HTC Cavalier S630 (unlocked) review: HTC Cavalier S630 (unlocked)

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The Good The HTC Cavalier S630 improves on its predecessor by adding 3G support, a faster processor, and a 2-megapixel camera. It comes out of the box with Windows Mobile 6, push e-mail, integrated Wi-Fi, and Bluetooth.

The Bad The new "Joggr" control is temperamental, and the Cavalier S630's QWERTY keyboard is smallish. Speakerphone quality also could be better. Also, we wish the camera included a flash.

The Bottom Line Though we're not particularly keen on the design changes, the HTC Cavalier S630, with 3G support and a more powerful processor, is a worthy upgrade to the T-Mobile Dash. Mobile professionals will be well-served by this smart phone.

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7.7 Overall
  • Design 7
  • Features 8
  • Performance 8

As many of you know, the world of technology is filled with frustrating waiting games. Companies will tease you by announcing a hot little product, but it can be months and months before a device actually comes to market. Take the HTC Cavalier S630, for example. The successor to the T-Mobile Dash already has passed FCC tests, but we're still waiting for an official carrier and availability announcement. Lucky for us, we were able to get the Windows Mobile 6 device through Mobile Planet, where you can purchase an unlocked version for about $565.

The Cavalier S630 includes a number of improvements over its predecessor, most notably the addition of 3G support and a more powerful processor. It also sports a revamped design, although we're not sure it's for the better. However, you're not going to be using a smart phone for its looks. The S630 delivers where it counts the most for mobile professionals--features and performance--making it a worthy upgrade to the Dash. As we noted earlier, there's still no official word on which U.S. carrier (T-Mobile or AT&T) will pick up the HTC Cavalier S630 or when, but we'll update you as soon as we find out.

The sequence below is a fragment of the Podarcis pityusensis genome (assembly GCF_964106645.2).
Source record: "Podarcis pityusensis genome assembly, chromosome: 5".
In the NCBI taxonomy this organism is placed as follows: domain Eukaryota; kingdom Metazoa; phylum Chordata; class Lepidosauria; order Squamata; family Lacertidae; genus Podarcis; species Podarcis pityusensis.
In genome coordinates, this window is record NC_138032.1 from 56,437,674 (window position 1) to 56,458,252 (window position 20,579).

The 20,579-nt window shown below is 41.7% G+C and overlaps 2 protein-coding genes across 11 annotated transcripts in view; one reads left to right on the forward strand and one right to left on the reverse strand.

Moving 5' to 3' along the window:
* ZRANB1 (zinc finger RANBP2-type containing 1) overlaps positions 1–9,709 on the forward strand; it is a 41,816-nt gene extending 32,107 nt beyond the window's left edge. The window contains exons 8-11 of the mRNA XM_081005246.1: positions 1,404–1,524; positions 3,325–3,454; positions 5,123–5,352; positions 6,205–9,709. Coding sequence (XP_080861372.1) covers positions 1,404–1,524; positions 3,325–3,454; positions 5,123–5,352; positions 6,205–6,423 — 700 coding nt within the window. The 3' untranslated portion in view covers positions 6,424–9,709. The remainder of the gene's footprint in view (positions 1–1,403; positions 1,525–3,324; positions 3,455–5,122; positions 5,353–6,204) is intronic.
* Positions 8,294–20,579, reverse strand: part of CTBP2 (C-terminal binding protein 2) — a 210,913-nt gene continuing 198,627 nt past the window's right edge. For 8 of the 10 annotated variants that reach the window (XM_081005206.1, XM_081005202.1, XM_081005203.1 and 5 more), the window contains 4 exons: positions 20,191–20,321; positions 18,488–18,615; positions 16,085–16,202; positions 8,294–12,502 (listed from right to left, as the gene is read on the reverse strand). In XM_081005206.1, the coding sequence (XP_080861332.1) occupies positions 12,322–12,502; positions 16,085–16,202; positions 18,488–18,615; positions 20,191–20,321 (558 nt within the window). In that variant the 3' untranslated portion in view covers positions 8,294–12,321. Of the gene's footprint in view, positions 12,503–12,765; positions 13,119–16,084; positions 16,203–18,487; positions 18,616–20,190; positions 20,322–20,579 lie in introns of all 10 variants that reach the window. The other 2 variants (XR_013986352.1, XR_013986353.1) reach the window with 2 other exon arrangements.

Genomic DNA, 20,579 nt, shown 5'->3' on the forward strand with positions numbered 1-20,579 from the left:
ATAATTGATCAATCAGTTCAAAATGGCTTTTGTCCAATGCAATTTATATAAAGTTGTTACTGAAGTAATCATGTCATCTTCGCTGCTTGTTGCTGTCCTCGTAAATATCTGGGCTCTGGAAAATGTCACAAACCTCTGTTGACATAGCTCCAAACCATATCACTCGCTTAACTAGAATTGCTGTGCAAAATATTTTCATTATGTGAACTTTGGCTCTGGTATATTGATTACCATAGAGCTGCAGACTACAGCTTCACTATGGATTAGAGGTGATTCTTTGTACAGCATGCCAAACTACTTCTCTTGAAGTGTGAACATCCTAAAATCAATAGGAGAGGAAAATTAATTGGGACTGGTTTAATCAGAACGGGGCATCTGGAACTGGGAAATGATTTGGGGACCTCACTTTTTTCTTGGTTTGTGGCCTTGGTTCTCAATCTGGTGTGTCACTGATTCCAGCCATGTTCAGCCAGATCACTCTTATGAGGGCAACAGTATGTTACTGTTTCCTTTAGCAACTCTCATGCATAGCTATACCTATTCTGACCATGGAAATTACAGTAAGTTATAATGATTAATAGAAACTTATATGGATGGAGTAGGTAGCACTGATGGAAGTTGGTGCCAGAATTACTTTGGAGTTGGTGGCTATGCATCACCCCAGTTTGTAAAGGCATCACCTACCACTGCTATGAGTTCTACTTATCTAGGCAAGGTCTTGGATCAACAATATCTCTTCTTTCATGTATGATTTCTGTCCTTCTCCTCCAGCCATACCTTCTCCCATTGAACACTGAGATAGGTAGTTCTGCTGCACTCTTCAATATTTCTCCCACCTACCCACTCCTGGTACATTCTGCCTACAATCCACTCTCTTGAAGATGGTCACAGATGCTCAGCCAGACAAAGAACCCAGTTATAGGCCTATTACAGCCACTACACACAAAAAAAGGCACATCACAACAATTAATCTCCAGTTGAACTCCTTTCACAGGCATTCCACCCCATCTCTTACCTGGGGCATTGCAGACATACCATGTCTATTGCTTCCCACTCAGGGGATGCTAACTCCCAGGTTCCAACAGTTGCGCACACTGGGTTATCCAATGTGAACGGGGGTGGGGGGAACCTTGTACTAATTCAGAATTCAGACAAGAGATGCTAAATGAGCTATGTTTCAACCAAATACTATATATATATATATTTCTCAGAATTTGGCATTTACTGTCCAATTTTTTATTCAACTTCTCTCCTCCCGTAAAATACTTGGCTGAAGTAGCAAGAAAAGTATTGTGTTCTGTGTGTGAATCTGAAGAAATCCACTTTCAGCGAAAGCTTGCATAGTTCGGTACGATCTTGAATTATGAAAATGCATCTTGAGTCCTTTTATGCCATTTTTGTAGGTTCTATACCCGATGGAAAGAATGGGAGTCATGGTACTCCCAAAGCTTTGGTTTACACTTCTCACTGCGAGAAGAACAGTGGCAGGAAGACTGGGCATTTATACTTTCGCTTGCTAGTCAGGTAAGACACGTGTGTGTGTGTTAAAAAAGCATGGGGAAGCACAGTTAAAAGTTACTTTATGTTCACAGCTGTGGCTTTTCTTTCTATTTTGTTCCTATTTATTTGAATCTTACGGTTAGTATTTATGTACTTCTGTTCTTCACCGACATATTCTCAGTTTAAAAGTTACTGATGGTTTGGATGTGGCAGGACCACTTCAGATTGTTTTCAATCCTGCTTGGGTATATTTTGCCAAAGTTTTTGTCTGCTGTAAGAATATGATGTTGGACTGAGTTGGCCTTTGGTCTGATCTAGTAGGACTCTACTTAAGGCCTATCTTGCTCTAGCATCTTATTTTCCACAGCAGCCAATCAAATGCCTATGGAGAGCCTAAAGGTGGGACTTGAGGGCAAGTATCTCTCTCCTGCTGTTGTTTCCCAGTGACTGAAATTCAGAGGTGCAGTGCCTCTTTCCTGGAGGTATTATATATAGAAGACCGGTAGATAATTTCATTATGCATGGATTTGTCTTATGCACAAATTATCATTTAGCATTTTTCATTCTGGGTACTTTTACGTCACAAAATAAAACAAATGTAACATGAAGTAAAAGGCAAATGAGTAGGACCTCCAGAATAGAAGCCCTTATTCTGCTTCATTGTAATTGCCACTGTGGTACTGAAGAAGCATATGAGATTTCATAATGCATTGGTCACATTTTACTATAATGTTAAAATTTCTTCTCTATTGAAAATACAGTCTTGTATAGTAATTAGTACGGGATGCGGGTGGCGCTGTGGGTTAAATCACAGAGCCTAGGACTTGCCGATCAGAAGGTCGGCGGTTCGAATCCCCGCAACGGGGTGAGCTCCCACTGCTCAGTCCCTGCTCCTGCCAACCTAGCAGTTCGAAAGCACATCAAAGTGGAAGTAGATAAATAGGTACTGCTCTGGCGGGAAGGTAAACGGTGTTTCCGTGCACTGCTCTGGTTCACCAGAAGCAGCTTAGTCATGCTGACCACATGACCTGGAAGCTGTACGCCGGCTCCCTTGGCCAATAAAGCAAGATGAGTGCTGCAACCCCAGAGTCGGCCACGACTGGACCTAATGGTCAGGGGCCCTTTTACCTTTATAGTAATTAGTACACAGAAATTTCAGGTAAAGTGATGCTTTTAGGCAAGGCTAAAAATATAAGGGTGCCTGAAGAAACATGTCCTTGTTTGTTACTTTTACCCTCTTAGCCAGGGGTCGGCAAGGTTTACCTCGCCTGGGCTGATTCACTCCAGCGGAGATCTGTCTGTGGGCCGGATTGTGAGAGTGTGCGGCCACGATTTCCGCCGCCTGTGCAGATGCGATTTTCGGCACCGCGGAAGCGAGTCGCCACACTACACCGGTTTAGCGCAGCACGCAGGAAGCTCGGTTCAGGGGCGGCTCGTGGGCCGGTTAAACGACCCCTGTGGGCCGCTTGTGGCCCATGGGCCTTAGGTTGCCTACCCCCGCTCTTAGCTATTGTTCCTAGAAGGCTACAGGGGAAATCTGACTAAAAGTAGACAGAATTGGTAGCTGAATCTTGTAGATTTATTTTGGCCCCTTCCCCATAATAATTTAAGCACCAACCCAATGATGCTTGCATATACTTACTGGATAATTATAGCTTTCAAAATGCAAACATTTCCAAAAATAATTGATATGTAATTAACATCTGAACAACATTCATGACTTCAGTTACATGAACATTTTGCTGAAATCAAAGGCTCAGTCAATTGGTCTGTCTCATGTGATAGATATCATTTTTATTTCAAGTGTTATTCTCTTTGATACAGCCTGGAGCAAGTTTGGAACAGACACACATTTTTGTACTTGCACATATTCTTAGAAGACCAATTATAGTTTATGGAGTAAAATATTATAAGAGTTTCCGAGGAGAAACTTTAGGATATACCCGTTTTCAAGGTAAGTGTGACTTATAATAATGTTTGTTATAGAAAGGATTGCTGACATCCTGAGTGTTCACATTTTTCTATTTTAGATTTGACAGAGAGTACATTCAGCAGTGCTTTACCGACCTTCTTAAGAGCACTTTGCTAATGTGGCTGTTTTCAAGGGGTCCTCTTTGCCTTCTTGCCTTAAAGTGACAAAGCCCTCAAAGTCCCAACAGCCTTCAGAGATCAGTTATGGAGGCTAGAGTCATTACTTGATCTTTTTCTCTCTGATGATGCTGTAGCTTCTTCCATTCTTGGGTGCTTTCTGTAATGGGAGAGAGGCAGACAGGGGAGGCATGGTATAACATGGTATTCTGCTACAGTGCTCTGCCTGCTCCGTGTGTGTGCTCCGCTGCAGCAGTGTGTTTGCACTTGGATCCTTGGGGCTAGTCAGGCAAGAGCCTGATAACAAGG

On paper, the HTC Cavalier S630 shares the same dimensions as the T-Mobile Dash, measuring 4.4 inches tall by 2.5 inches wide by 0.5 inch thick and weighing 4.2 ounces. However, we couldn't help but think that the Cavalier appeared slightly thicker and less sleek than its predecessor. Personally, I prefer the rounded edges of the Dash to the boxier Cavalier, and I thought the former was more comfortable to hold and easier to grip. The HTC S630 has a soft-touch finish, but the smart phone is still a bit slick. Now, this isn't to say the Cavalier is a complete dud in the design department--not at all. (I think I'm still getting used to the changes, and of course, style is a personal preference.) It's still a compact smart phone with an attractive black and brushed silver chassis. If you're curious, the Cavalier is slightly wider and heavier than the Samsung BlackJack (4.4 inches tall by 2.3 inches wide by 0.6 inch thick and 3.5 ounces).

We're not the biggest fans of the HTC Cavalier's revamped design. Here it is next to the smaller, sexier RIM BlackBerry Curve.
We're not the biggest fans of the HTC Cavalier's revamped design. Here it is next to the smaller, sexier RIM BlackBerry Curve.

The Cavalier retains the same 2.4-inch diagonal, 65,536-color QVGA display found on the Dash. The non-touch screen has a 240x320-pixel resolution, so images and text look sharp and vibrant. The display is also still readable in various lighting conditions, including bright sunlight. Below the display, you'll find a slightly revamped navigation array. You still get two soft keys, Talk and End buttons, a Home screen shortcut, a back button, and a five-way navigation toggle with center Select key. The only noticeable change is that the soft keys are larger, while the Talk and End buttons are smaller. Overall, all controls are spacious and easy to use.